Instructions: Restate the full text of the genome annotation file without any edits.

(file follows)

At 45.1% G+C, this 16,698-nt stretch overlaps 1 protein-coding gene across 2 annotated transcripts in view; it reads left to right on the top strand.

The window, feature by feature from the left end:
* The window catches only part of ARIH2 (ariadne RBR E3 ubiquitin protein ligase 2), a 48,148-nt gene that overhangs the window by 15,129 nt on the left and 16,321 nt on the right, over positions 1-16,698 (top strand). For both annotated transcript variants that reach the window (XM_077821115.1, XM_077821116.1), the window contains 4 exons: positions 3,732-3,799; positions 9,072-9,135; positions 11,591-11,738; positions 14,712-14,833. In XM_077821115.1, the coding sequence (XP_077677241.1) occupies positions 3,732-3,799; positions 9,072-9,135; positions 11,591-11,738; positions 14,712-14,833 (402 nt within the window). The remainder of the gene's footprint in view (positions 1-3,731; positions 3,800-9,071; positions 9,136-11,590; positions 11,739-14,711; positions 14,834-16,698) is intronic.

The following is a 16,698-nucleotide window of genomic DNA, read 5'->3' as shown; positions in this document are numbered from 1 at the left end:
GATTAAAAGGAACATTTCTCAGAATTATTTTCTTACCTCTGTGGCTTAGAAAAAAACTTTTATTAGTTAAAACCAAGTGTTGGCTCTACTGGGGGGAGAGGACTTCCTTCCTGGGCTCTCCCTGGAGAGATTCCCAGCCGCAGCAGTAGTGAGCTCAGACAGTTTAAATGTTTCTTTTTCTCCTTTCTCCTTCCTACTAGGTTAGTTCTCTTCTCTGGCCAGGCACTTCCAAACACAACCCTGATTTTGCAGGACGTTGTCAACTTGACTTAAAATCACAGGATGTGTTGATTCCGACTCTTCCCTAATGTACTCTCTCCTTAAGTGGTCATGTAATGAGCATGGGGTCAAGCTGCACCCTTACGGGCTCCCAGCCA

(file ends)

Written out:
At 45.1% G+C, this 16,698-nt stretch overlaps 1 protein-coding gene across 2 annotated transcripts in view; it reads left to right on the top strand.

The window, feature by feature from the left end:
* The window catches only part of ARIH2 (ariadne RBR E3 ubiquitin protein ligase 2), a 48,148-nt gene that overhangs the window by 15,129 nt on the left and 16,321 nt on the right, over positions 1-16,698 (top strand). For both annotated transcript variants that reach the window (XM_077821115.1, XM_077821116.1), the window contains 4 exons: positions 3,732-3,799; positions 9,072-9,135; positions 11,591-11,738; positions 14,712-14,833. In XM_077821115.1, the coding sequence (XP_077677241.1) occupies positions 3,732-3,799; positions 9,072-9,135; positions 11,591-11,738; positions 14,712-14,833 (402 nt within the window). The remainder of the gene's footprint in view (positions 1-3,731; positions 3,800-9,071; positions 9,136-11,590; positions 11,739-14,711; positions 14,834-16,698) is intronic.

The following is a 16,698-nucleotide window of genomic DNA, read 5'->3' as shown; positions in this document are numbered from 1 at the left end:
GATTAAAAGGAACATTTCTCAGAATTATTTTCTTACCTCTGTGGCTTAGAAAAAAACTTTTATTAGTTAAAACCAAGTGTTGGCTCTACTGGGGGGAGAGGACTTCCTTCCTGGGCTCTCCCTGGAGAGATTCCCAGCCGCAGCAGTAGTGAGCTCAGACAGTTTAAATGTTTCTTTTTCTCCTTTCTCCTTCCTACTAGGTTAGTTCTCTTCTCTGGCCAGGCACTTCCAAACACAACCCTGATTTTGCAGGACGTTGTCAACTTGACTTAAAATCACAGGATGTGTTGATTCCGACTCTTCCCTAATGTACTCTCTCCTTAAGTGGTCATGTAATGAGCATGGGGTCAAGCTGCACCCTTACGGGCTCCCAGCCA